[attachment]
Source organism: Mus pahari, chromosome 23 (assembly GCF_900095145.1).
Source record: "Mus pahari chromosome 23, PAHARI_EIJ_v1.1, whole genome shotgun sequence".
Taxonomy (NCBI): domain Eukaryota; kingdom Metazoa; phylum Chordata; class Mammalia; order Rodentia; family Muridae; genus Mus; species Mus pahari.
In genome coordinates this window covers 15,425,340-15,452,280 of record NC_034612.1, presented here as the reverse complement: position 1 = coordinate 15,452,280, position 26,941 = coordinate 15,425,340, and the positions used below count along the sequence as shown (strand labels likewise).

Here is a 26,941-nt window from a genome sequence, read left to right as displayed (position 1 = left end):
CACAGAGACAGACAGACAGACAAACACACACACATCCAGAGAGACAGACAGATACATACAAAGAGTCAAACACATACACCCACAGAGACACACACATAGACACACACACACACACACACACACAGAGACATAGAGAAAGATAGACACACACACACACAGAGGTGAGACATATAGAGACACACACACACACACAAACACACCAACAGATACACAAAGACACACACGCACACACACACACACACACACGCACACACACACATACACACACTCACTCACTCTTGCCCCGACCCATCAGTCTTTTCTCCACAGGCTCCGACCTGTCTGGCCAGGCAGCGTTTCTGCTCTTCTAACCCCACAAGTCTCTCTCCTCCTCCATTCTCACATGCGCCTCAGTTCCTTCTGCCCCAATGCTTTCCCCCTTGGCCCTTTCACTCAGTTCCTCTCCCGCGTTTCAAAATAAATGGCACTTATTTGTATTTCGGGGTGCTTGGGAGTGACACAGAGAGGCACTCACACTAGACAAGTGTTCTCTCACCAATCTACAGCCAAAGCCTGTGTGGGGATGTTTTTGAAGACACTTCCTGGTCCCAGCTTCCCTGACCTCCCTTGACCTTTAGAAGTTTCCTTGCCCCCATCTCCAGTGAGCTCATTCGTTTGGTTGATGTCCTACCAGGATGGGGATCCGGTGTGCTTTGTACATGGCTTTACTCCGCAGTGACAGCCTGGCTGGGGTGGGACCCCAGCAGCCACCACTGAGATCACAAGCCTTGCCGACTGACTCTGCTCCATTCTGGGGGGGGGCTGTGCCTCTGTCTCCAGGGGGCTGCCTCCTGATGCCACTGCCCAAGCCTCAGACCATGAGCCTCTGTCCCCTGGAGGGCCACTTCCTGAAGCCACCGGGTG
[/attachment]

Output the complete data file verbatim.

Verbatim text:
Source organism: Mus pahari, chromosome 23 (assembly GCF_900095145.1).
Source record: "Mus pahari chromosome 23, PAHARI_EIJ_v1.1, whole genome shotgun sequence".
Taxonomy (NCBI): domain Eukaryota; kingdom Metazoa; phylum Chordata; class Mammalia; order Rodentia; family Muridae; genus Mus; species Mus pahari.
In genome coordinates this window covers 15,425,340-15,452,280 of record NC_034612.1, presented here as the reverse complement: position 1 = coordinate 15,452,280, position 26,941 = coordinate 15,425,340, and the positions used below count along the sequence as shown (strand labels likewise).

Here is a 26,941-nt window from a genome sequence, read left to right as displayed (position 1 = left end):
CACAGAGACAGACAGACAGACAAACACACACACATCCAGAGAGACAGACAGATACATACAAAGAGTCAAACACATACACCCACAGAGACACACACATAGACACACACACACACACACACACACAGAGACATAGAGAAAGATAGACACACACACACACAGAGGTGAGACATATAGAGACACACACACACACACAAACACACCAACAGATACACAAAGACACACACGCACACACACACACACACACACGCACACACACACATACACACACTCACTCACTCTTGCCCCGACCCATCAGTCTTTTCTCCACAGGCTCCGACCTGTCTGGCCAGGCAGCGTTTCTGCTCTTCTAACCCCACAAGTCTCTCTCCTCCTCCATTCTCACATGCGCCTCAGTTCCTTCTGCCCCAATGCTTTCCCCCTTGGCCCTTTCACTCAGTTCCTCTCCCGCGTTTCAAAATAAATGGCACTTATTTGTATTTCGGGGTGCTTGGGAGTGACACAGAGAGGCACTCACACTAGACAAGTGTTCTCTCACCAATCTACAGCCAAAGCCTGTGTGGGGATGTTTTTGAAGACACTTCCTGGTCCCAGCTTCCCTGACCTCCCTTGACCTTTAGAAGTTTCCTTGCCCCCATCTCCAGTGAGCTCATTCGTTTGGTTGATGTCCTACCAGGATGGGGATCCGGTGTGCTTTGTACATGGCTTTACTCCGCAGTGACAGCCTGGCTGGGGTGGGACCCCAGCAGCCACCACTGAGATCACAAGCCTTGCCGACTGACTCTGCTCCATTCTGGGGGGGGGCTGTGCCTCTGTCTCCAGGGGGCTGCCTCCTGATGCCACTGCCCAAGCCTCAGACCATGAGCCTCTGTCCCCTGGAGGGCCACTTCCTGAAGCCACCGGGTG